In my review of my first year of blogging I touched on the fact that a lot of opportunities I thought I had haven’t quite worked out. I think I was hit a lot harder by them at the start of the year, and when things didn’t work out before I even started blogging. But now I’ve had so much practice (bad things count as practice too) I’m so much better at dealing with lost opportunities now, so I thought I’d share some of the tips I’ve had to work out for myself to help anyone in the dame place out.
If it was an offer…
Take confidence from being noticed
If someone has reached out and offered you an opportunity no matter what it is you should take some confidence out of the fact that you were noticed and someone wanted to work with you etc. Take it as a professional compliment, and use that to give you the confidence that if one person is out there noticing you’re doing good work there are probably 10 others doing the same too. That means other opportunities might be just round the corner.
Make it happen some other way
When someone offers you the chance to do something it can make you realise quite how much you want to do it. That means it can be particularly heartbreaking if it doesn’t work out. But if you feel like it was something you really truly wanted to do, use that heartbreak to push you forward and make it happen for yourself. If it was a style of work you wanted to try, do it yourself. If it was a brand collaboration, reach out to someone else. If it was a big project, find some other way to do it or get it funded. Just because someone else pulls out doesn’t mean that you have to.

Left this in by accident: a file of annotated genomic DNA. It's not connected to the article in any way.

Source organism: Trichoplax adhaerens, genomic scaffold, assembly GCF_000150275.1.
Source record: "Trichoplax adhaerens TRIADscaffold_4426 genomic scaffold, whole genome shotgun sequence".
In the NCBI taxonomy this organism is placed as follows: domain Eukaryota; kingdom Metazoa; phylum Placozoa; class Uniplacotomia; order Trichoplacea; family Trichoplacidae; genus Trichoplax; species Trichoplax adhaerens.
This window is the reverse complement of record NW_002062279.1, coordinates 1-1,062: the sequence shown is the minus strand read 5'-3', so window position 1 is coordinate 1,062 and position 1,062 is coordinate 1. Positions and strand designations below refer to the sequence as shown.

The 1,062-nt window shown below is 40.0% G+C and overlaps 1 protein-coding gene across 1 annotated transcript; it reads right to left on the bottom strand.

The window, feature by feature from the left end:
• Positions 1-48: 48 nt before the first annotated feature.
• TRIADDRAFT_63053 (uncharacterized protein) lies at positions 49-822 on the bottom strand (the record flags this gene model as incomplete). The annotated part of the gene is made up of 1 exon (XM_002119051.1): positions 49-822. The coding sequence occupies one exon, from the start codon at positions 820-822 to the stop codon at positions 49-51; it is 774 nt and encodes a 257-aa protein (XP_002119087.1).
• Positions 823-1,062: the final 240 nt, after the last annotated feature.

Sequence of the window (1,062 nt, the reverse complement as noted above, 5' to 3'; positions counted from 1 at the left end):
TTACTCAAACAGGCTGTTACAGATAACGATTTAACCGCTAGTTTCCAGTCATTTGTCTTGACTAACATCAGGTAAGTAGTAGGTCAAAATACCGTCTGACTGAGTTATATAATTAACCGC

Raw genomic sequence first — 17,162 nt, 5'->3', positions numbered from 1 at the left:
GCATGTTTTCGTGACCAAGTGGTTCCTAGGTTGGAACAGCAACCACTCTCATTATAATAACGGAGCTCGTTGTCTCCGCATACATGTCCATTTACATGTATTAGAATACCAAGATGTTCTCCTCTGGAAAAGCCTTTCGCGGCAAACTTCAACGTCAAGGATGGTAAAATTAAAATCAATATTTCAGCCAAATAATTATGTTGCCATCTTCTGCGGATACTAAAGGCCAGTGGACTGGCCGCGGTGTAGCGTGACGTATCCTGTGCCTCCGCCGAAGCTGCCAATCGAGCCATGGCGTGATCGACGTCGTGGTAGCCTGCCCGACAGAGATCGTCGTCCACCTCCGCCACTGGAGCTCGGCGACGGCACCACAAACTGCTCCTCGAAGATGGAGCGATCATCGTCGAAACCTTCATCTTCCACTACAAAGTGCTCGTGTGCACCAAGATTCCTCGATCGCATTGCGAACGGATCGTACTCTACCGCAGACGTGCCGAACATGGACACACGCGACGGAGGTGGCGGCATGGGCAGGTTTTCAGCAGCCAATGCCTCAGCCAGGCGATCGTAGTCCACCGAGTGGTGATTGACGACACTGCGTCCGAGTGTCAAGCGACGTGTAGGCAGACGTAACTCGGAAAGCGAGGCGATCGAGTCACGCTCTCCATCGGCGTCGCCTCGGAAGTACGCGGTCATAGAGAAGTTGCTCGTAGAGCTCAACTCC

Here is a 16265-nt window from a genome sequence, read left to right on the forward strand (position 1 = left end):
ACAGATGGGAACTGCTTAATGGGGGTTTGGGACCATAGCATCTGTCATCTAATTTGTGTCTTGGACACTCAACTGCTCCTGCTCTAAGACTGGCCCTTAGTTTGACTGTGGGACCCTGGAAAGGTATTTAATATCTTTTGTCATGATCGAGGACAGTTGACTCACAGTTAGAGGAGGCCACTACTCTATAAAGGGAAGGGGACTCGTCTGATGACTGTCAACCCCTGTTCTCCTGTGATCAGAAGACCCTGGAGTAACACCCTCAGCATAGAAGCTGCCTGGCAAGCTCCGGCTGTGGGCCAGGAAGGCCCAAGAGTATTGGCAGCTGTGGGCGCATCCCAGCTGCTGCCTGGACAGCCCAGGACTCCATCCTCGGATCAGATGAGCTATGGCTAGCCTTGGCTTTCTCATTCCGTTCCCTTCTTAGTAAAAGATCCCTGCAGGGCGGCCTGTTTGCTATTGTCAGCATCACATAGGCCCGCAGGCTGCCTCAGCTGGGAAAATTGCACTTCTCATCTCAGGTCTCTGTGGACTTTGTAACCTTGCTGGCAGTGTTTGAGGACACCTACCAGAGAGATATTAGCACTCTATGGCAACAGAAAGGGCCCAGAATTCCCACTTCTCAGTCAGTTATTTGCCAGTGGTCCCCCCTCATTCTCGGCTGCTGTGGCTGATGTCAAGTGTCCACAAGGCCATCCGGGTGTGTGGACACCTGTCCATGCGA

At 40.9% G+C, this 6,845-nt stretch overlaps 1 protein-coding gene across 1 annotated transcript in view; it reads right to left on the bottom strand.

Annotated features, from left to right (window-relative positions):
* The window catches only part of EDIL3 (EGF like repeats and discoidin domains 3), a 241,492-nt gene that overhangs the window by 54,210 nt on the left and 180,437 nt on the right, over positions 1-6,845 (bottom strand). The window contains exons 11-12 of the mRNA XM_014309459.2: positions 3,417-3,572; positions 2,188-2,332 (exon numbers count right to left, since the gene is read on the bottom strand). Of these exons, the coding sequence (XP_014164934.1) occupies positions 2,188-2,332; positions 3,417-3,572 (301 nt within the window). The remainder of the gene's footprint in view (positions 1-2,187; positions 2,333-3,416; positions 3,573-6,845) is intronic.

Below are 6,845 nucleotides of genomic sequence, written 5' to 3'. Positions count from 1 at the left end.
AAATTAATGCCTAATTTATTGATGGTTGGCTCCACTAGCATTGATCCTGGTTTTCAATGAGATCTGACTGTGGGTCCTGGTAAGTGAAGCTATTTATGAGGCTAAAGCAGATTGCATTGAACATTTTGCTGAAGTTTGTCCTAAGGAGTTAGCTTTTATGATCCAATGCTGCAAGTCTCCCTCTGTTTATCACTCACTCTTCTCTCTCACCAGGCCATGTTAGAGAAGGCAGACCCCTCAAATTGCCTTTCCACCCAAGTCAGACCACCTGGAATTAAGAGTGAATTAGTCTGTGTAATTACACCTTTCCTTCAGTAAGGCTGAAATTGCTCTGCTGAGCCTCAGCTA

Remember you haven’t lost anything
Despite what I said above, remember if you’ve been offered something and then that offer mistaken off the table you haven’t actually lost anything apart from an idea or some invested feelings. This is something I’m trying to work on from the start of this kind of process – it’s not real until it’s done.
If it was something you worked on…
Take pride in what you’ve made
If you’ve made something, whatever happens with it you should be so proud! If you’ve made something you really like, that’s even truer. Even if you’re sad, take a moment to appreciate the work. If you can share it with friends and family, or even your social pipes, as a piece of work that you’re pleased with if nothing else.
See if you can reuse it
While bespoke projects are one-offs and can’t be reused in their entirety, you can always cannibalise a piece or a process to turn it into something new so that effort isn’t lost. That could mean breaking down design elements, reusing research work you did to write your own blog post about a subject, or even using it as a case study of work you can do to sell your services. Everything can be upcycled.
Acknowledge your growth
This one links into “take pride in what you’ve made”. If you’ve made something, you’ve also grown in order to make it. You’ve either learned something new or practiced and refined a skill you already had. You are better for the process even if it was disappointing. Whatever happens you’re stronger for having done the work than not.